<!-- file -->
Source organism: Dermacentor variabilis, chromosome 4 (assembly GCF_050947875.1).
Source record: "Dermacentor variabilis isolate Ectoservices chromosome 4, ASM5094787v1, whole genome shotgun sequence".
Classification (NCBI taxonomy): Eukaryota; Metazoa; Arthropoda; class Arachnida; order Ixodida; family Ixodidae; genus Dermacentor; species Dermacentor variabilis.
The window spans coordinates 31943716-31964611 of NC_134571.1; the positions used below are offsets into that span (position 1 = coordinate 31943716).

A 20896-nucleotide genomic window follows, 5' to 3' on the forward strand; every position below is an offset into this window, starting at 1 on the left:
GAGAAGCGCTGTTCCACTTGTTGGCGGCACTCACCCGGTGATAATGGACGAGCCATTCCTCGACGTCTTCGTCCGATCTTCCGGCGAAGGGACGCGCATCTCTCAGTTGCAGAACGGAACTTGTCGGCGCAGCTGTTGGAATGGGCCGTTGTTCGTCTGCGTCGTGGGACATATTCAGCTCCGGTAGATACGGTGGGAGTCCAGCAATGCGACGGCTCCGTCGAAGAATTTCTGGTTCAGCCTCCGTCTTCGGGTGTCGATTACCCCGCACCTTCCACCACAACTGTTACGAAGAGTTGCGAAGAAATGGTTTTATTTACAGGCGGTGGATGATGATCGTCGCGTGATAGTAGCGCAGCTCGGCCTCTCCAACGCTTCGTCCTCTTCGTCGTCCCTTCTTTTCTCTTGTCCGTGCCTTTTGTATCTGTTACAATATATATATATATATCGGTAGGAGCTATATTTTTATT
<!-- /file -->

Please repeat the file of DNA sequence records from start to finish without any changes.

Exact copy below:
Source organism: Dermacentor variabilis, chromosome 4 (assembly GCF_050947875.1).
Source record: "Dermacentor variabilis isolate Ectoservices chromosome 4, ASM5094787v1, whole genome shotgun sequence".
Classification (NCBI taxonomy): Eukaryota; Metazoa; Arthropoda; class Arachnida; order Ixodida; family Ixodidae; genus Dermacentor; species Dermacentor variabilis.
The window spans coordinates 31943716-31964611 of NC_134571.1; the positions used below are offsets into that span (position 1 = coordinate 31943716).

A 20896-nucleotide genomic window follows, 5' to 3' on the forward strand; every position below is an offset into this window, starting at 1 on the left:
GAGAAGCGCTGTTCCACTTGTTGGCGGCACTCACCCGGTGATAATGGACGAGCCATTCCTCGACGTCTTCGTCCGATCTTCCGGCGAAGGGACGCGCATCTCTCAGTTGCAGAACGGAACTTGTCGGCGCAGCTGTTGGAATGGGCCGTTGTTCGTCTGCGTCGTGGGACATATTCAGCTCCGGTAGATACGGTGGGAGTCCAGCAATGCGACGGCTCCGTCGAAGAATTTCTGGTTCAGCCTCCGTCTTCGGGTGTCGATTACCCCGCACCTTCCACCACAACTGTTACGAAGAGTTGCGAAGAAATGGTTTTATTTACAGGCGGTGGATGATGATCGTCGCGTGATAGTAGCGCAGCTCGGCCTCTCCAACGCTTCGTCCTCTTCGTCGTCCCTTCTTTTCTCTTGTCCGTGCCTTTTGTATCTGTTACAATATATATATATATATCGGTAGGAGCTATATTTTTATT